Clearly, there is a real problem with seed purity. My right hon. Friend the Secretary of State for the Environment, Transport and the Regions is introducing testing from 1 June for environmental purposes. The aim is to check that field trials are not being affected by inadvertent contamination by commercial seed product. That must be taken forward as a matter of urgency at international level, but it is to do with seed purity, not with environmental contamination or public health.
I completely reject what the hon. Gentleman said about the Ministry of Agriculture, Fisheries and Food. We established the facts and put them in the public domain. In addition, I have given the House an assurance today that the technical information that supports the advice to Ministers will also be placed in the House of Commons Library.
Joan Ruddock (Lewisham, Deptford): I also thank my right hon. Friend for the statement that he has made today. Given what he said about sterility, and what Advanta has said about the cross-pollination which it believes was the cause of the contamination, may I press him on separation distances? Many hon. Members have supported the experiments being carried out on GM crops but, for useful comparisons to be made, proper separation between GM crops and conventionally grown and organic crops is crucial. Will he allow SCIMAC--the supply chain initiative on modified agricultural crops--to make its annual review in the normal way, and will he and his colleagues in the Department of the Environment, Transport and the Regions instruct it to undertake an immediate review of the matter? Most of us who support the experiments and the precautionary principle are worried about what has happened, and believe that the separation distances must be enlarged.
Mr. Brown: My right hon. Friend the Minister for the Environment, Transport and the Regions, who takes the ministerial lead on these matters, tells me that the re-examination sought by my hon. Friend is already under way in his Department. I think that she is on to a strong point.
Will the Minister take this opportunity to reassure the public on matters such as cross-pollination, sterility, separation distances and so on? Will he also acknowledge that there is a rather casual attitude towards GM crops in north America? Will he reassure his friends in rural areas that he is taking the matter very seriously?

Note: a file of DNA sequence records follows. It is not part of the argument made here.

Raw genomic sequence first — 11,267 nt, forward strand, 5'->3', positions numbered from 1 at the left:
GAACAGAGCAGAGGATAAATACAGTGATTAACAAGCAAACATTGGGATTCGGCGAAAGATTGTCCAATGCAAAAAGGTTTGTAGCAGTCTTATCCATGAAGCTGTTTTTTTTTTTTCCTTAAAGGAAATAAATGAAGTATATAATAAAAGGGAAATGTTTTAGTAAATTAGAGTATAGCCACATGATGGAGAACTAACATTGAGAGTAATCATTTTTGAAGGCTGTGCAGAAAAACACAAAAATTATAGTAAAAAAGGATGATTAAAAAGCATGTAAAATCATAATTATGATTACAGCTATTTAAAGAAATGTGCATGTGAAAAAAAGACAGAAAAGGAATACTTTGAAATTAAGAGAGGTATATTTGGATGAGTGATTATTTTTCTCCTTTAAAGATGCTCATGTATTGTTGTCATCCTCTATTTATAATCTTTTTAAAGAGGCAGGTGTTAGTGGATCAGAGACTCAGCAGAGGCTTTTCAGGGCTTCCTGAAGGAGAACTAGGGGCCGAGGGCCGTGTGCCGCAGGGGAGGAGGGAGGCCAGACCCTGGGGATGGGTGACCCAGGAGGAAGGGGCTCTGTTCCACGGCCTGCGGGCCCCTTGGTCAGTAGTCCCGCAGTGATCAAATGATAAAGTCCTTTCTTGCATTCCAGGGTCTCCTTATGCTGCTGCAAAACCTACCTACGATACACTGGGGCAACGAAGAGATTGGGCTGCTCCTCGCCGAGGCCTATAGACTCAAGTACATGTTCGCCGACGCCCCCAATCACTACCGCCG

Mr. Brown: I take very seriously the issues of seed purity, protection of the public, and protection of the environment. That approach is the one adopted right across Government. The hon. Gentleman is right that what happened should not have happened: the question for the Government is what to do about it. I believe that the response that I have announced today, and that was announced yesterday in my right hon. Friend's written answer, is the right one. It will provide reassurance to farmers, just as it provides more general reassurance to the public.
Mr. David Drew (Stroud): I welcome the statement made by my right hon. Friend, but the incident is clearly disappointing. The Government need take no lessons from the official Opposition, whose only contribution to the debate was to license GM foods in the first place.
The third report from the Select Committee on Agriculture examined the question of the segregation of GM crops, and determined that that segregation was very difficult to achieve. Given the comments from the hon. Member for Gainsborough (Mr. Leigh), should we not tell the north Americans that, until and unless they sign up to the Montreal bio-safety protocol, we will have to consider our own actions in relation to GM crops? That would mirror the unilateral action that they have taken in continuing to evaluate the risk analysis on BSE.